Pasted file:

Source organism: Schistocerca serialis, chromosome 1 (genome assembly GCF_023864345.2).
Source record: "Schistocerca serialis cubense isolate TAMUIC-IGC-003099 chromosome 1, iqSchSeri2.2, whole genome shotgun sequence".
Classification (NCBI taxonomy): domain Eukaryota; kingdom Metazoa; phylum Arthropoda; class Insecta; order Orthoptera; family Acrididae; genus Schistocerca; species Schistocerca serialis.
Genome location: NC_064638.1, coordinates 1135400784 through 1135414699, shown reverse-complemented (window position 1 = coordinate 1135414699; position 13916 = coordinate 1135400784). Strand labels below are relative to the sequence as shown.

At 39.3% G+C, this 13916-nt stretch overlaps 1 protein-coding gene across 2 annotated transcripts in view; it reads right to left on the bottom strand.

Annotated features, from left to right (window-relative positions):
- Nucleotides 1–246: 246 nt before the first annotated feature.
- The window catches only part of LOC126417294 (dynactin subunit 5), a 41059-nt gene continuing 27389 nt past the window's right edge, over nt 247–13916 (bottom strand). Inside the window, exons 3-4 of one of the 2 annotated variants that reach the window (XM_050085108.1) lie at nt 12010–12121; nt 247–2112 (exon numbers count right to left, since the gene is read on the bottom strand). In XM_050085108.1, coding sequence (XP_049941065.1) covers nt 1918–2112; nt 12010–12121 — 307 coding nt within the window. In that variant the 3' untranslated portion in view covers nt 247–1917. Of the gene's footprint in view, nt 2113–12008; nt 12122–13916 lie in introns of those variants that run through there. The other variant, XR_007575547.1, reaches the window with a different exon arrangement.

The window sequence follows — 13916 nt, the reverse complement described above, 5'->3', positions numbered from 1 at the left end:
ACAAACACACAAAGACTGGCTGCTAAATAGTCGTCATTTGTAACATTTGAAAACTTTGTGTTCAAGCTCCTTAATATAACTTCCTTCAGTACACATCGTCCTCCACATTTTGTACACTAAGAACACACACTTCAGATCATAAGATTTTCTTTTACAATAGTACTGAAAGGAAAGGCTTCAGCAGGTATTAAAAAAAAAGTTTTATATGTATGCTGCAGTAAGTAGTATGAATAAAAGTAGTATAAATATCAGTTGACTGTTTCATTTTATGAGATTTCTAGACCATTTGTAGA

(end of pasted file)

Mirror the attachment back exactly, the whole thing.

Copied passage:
Source organism: Schistocerca serialis, chromosome 1 (genome assembly GCF_023864345.2).
Source record: "Schistocerca serialis cubense isolate TAMUIC-IGC-003099 chromosome 1, iqSchSeri2.2, whole genome shotgun sequence".
Classification (NCBI taxonomy): domain Eukaryota; kingdom Metazoa; phylum Arthropoda; class Insecta; order Orthoptera; family Acrididae; genus Schistocerca; species Schistocerca serialis.
Genome location: NC_064638.1, coordinates 1135400784 through 1135414699, shown reverse-complemented (window position 1 = coordinate 1135414699; position 13916 = coordinate 1135400784). Strand labels below are relative to the sequence as shown.

At 39.3% G+C, this 13916-nt stretch overlaps 1 protein-coding gene across 2 annotated transcripts in view; it reads right to left on the bottom strand.

Annotated features, from left to right (window-relative positions):
- Nucleotides 1–246: 246 nt before the first annotated feature.
- The window catches only part of LOC126417294 (dynactin subunit 5), a 41059-nt gene continuing 27389 nt past the window's right edge, over nt 247–13916 (bottom strand). Inside the window, exons 3-4 of one of the 2 annotated variants that reach the window (XM_050085108.1) lie at nt 12010–12121; nt 247–2112 (exon numbers count right to left, since the gene is read on the bottom strand). In XM_050085108.1, coding sequence (XP_049941065.1) covers nt 1918–2112; nt 12010–12121 — 307 coding nt within the window. In that variant the 3' untranslated portion in view covers nt 247–1917. Of the gene's footprint in view, nt 2113–12008; nt 12122–13916 lie in introns of those variants that run through there. The other variant, XR_007575547.1, reaches the window with a different exon arrangement.

The window sequence follows — 13916 nt, the reverse complement described above, 5'->3', positions numbered from 1 at the left end:
ACAAACACACAAAGACTGGCTGCTAAATAGTCGTCATTTGTAACATTTGAAAACTTTGTGTTCAAGCTCCTTAATATAACTTCCTTCAGTACACATCGTCCTCCACATTTTGTACACTAAGAACACACACTTCAGATCATAAGATTTTCTTTTACAATAGTACTGAAAGGAAAGGCTTCAGCAGGTATTAAAAAAAAAGTTTTATATGTATGCTGCAGTAAGTAGTATGAATAAAAGTAGTATAAATATCAGTTGACTGTTTCATTTTATGAGATTTCTAGACCATTTGTAGA